HOT MIC: Supreme Court Rules on Trump Travel Ban, Religious Liberty

HOT MIC: Supreme Court Rules on Trump Travel Ban, Religious Liberty

We ought to have a category called "Least Surprising News of the Day." Or, perhaps "Episode LXCII: Slapping Liberals in the Face with Reality."

When Seattle officials voted three years ago to incrementally boost the city's minimum wage up to $15 an hour, they'd hoped to improve the lives of low-income workers. Yet according to a major new study that could force economists to reassess past research on the issue, the hike has had the opposite effect.

The city is gradually increasing the hourly minimum to $15 over several years. Already, though, some employers have not been able to afford the increased minimums. They've cut their payrolls, putting off new hiring, reducing hours or letting their workers go, the study found.

The costs to low-wage workers in Seattle outweighed the benefits by a ratio of three to one, according to the study, conducted by a group of economists at the University of Washington who were commissioned by the city. The study, published as a working paper Monday by the National Bureau of Economic Research, has not yet been peer reviewed.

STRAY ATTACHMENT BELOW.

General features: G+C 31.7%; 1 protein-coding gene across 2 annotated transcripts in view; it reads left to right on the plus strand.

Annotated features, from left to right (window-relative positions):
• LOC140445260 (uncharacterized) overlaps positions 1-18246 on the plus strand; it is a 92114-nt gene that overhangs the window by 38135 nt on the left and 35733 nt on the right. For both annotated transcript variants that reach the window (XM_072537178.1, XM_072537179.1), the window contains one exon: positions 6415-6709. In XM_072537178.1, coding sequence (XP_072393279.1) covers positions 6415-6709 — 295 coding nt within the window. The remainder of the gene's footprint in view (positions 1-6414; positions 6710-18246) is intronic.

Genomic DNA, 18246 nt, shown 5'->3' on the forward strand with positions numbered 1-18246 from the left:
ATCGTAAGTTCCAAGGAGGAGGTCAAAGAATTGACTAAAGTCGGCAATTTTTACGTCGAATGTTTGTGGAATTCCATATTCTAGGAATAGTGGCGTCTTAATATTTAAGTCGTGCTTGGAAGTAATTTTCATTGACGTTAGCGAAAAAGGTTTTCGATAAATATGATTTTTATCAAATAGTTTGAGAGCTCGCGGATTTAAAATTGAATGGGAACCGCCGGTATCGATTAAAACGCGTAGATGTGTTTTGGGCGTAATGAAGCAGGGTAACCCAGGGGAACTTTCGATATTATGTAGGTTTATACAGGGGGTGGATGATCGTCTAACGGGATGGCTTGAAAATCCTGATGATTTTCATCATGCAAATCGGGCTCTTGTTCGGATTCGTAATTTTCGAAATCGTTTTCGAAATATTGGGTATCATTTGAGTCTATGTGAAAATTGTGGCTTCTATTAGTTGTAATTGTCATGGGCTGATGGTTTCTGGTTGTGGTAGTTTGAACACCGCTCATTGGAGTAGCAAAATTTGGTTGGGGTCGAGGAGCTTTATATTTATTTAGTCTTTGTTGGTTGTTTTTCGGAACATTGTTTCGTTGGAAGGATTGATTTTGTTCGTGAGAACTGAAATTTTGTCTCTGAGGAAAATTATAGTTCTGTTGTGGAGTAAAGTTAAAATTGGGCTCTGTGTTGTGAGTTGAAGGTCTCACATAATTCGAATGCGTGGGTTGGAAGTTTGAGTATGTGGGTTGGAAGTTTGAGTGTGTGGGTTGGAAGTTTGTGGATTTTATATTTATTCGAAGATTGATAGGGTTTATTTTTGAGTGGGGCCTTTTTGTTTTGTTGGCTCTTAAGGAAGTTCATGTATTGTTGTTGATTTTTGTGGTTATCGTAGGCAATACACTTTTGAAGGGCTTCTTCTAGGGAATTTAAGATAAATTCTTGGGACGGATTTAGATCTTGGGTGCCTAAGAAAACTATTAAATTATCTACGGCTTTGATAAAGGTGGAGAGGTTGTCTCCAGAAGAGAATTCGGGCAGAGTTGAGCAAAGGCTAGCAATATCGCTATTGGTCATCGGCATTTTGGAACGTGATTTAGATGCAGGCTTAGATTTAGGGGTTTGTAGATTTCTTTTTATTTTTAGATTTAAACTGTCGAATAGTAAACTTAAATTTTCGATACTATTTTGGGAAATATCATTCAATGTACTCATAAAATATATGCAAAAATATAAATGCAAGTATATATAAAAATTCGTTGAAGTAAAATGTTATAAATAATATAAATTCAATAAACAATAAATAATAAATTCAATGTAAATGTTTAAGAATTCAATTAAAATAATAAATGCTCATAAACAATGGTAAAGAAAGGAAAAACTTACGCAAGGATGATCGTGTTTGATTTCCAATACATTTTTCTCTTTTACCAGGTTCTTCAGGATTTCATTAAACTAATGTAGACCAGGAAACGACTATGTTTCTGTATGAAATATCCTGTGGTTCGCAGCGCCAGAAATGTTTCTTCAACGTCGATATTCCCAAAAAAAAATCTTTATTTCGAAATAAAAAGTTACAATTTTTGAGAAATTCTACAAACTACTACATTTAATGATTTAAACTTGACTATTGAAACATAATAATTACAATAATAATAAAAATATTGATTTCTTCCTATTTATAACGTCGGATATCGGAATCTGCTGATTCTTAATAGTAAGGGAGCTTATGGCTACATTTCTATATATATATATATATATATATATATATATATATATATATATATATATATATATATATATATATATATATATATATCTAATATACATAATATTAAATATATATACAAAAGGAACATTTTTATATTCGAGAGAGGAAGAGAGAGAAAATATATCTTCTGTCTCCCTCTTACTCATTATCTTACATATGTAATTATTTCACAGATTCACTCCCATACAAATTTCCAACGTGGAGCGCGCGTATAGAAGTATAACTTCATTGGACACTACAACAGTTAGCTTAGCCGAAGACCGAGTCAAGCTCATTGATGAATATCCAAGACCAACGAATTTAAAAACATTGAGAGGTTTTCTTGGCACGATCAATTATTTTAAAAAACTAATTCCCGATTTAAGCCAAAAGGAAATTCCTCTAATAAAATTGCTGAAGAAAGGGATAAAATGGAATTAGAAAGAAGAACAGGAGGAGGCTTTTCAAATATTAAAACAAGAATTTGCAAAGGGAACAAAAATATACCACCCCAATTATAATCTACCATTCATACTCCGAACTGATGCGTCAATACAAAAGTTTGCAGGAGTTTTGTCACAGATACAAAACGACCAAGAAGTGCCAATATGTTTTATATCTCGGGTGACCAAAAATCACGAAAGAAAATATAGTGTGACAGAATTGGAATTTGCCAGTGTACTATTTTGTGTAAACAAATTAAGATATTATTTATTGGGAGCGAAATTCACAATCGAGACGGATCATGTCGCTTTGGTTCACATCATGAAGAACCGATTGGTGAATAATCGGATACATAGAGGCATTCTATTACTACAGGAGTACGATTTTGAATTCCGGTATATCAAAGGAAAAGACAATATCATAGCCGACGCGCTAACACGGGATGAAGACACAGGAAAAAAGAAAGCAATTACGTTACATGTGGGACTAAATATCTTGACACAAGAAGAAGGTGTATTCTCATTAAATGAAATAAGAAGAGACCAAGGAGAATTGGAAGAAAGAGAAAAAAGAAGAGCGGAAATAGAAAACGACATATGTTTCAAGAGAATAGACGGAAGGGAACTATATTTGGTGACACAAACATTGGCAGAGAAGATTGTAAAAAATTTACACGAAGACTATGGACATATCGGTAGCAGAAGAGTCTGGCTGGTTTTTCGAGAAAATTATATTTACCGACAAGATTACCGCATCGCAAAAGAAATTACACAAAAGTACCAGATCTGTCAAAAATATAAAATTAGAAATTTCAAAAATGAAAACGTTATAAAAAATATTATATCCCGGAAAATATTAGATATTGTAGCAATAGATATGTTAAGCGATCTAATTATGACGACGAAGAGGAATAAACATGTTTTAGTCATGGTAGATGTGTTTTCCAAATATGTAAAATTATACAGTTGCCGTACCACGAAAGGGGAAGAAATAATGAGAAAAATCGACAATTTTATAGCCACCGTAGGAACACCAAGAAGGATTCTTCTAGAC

I hate to say "We told ya so" but...no, that's not right. I love saying "We told ya so."

On the whole, the study estimates, the average low-wage worker in the city lost $125 a month because of the hike in the minimum.

The paper's conclusions contradict years of research on the minimum wage. Many past studies, by contrast, have found that the benefits of increases for low-wage workers exceed the costs in terms of reduced employment -- often by a factor of four or five to one.

But...but...but...the "past studies" (no mention of who conducted the research, no links, no evidence) couldn't be wrong, could they? Who funded the research? Were they peer reviewed?

"This strikes me as a study that is likely to influence people," said David Autor, an economist at the Massachusetts Institute of Technology who was not involved in the research. He called the work "very credible" and "sufficiently compelling in its design and statistical power that it can change minds."

Another example where wishful thinking overcame rational thought and directly affected the lives of ordinary people in a very negative way.